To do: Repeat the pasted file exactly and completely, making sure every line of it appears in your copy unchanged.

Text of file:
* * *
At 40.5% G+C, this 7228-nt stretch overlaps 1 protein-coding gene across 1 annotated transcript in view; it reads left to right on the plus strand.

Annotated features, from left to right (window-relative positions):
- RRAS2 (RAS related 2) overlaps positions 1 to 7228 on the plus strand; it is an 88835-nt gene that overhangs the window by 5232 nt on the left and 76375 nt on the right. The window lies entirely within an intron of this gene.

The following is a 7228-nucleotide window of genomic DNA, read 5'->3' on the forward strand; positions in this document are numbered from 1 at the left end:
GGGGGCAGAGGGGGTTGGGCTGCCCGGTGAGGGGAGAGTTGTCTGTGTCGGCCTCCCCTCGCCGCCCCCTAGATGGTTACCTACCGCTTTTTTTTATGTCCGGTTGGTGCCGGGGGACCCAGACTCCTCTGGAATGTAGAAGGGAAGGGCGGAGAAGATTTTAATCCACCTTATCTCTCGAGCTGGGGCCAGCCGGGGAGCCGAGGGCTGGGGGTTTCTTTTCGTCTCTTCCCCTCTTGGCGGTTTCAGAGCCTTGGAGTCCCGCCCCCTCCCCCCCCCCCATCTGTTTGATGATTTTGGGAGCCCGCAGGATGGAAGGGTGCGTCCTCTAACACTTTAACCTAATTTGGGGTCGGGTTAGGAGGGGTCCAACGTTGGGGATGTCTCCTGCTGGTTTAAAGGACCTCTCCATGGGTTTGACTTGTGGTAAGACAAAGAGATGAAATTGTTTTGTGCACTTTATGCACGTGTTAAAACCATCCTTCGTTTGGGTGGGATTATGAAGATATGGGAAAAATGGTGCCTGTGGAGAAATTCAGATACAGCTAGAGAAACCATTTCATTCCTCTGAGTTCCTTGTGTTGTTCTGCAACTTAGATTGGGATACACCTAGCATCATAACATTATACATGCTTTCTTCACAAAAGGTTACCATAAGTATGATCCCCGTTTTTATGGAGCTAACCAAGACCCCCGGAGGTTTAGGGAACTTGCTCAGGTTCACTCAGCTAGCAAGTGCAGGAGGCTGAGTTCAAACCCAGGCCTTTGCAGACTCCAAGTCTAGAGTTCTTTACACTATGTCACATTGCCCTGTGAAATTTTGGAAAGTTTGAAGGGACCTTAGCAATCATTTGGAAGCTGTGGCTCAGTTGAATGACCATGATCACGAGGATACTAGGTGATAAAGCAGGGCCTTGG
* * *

At 40.5% G+C, this 7228-nt stretch overlaps 1 protein-coding gene across 1 annotated transcript in view; it reads left to right on the plus strand.

Annotated features, from left to right (window-relative positions):
- RRAS2 (RAS related 2) overlaps positions 1 to 7228 on the plus strand; it is an 88835-nt gene that overhangs the window by 5232 nt on the left and 76375 nt on the right. The window lies entirely within an intron of this gene.

The following is a 7228-nucleotide window of genomic DNA, read 5'->3' on the forward strand; positions in this document are numbered from 1 at the left end:
GGGGGCAGAGGGGGTTGGGCTGCCCGGTGAGGGGAGAGTTGTCTGTGTCGGCCTCCCCTCGCCGCCCCCTAGATGGTTACCTACCGCTTTTTTTTATGTCCGGTTGGTGCCGGGGGACCCAGACTCCTCTGGAATGTAGAAGGGAAGGGCGGAGAAGATTTTAATCCACCTTATCTCTCGAGCTGGGGCCAGCCGGGGAGCCGAGGGCTGGGGGTTTCTTTTCGTCTCTTCCCCTCTTGGCGGTTTCAGAGCCTTGGAGTCCCGCCCCCTCCCCCCCCCCCATCTGTTTGATGATTTTGGGAGCCCGCAGGATGGAAGGGTGCGTCCTCTAACACTTTAACCTAATTTGGGGTCGGGTTAGGAGGGGTCCAACGTTGGGGATGTCTCCTGCTGGTTTAAAGGACCTCTCCATGGGTTTGACTTGTGGTAAGACAAAGAGATGAAATTGTTTTGTGCACTTTATGCACGTGTTAAAACCATCCTTCGTTTGGGTGGGATTATGAAGATATGGGAAAAATGGTGCCTGTGGAGAAATTCAGATACAGCTAGAGAAACCATTTCATTCCTCTGAGTTCCTTGTGTTGTTCTGCAACTTAGATTGGGATACACCTAGCATCATAACATTATACATGCTTTCTTCACAAAAGGTTACCATAAGTATGATCCCCGTTTTTATGGAGCTAACCAAGACCCCCGGAGGTTTAGGGAACTTGCTCAGGTTCACTCAGCTAGCAAGTGCAGGAGGCTGAGTTCAAACCCAGGCCTTTGCAGACTCCAAGTCTAGAGTTCTTTACACTATGTCACATTGCCCTGTGAAATTTTGGAAAGTTTGAAGGGACCTTAGCAATCATTTGGAAGCTGTGGCTCAGTTGAATGACCATGATCACGAGGATACTAGGTGATAAAGCAGGGCCTTGG